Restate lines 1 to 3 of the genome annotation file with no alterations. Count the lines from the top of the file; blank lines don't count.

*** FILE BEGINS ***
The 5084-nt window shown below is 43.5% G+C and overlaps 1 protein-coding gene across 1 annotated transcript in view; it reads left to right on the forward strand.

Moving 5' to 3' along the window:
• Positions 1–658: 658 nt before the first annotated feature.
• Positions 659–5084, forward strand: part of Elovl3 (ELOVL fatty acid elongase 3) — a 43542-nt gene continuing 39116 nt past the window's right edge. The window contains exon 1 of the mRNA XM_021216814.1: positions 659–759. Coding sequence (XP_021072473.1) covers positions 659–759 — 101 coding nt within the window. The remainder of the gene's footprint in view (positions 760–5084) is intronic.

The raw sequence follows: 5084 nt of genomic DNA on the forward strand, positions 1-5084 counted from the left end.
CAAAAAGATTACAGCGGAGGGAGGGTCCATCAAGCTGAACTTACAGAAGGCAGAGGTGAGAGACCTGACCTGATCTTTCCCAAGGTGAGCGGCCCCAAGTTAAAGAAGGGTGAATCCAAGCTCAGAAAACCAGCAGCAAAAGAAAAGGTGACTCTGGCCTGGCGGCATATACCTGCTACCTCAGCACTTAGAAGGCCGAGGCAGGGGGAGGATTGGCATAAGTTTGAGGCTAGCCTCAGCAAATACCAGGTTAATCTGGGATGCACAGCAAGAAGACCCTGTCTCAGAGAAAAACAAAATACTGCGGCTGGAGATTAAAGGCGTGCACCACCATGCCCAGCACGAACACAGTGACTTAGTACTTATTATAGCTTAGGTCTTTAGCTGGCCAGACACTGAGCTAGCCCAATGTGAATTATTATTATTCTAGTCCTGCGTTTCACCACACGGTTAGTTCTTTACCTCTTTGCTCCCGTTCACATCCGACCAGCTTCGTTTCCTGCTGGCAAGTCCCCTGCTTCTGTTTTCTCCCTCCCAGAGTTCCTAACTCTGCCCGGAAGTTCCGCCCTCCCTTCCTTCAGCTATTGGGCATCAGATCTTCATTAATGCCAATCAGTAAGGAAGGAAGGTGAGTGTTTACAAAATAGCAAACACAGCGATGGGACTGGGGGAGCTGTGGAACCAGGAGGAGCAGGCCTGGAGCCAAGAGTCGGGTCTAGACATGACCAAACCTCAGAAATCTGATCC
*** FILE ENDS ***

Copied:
The 5084-nt window shown below is 43.5% G+C and overlaps 1 protein-coding gene across 1 annotated transcript in view; it reads left to right on the forward strand.

Moving 5' to 3' along the window:
• Positions 1–658: 658 nt before the first annotated feature.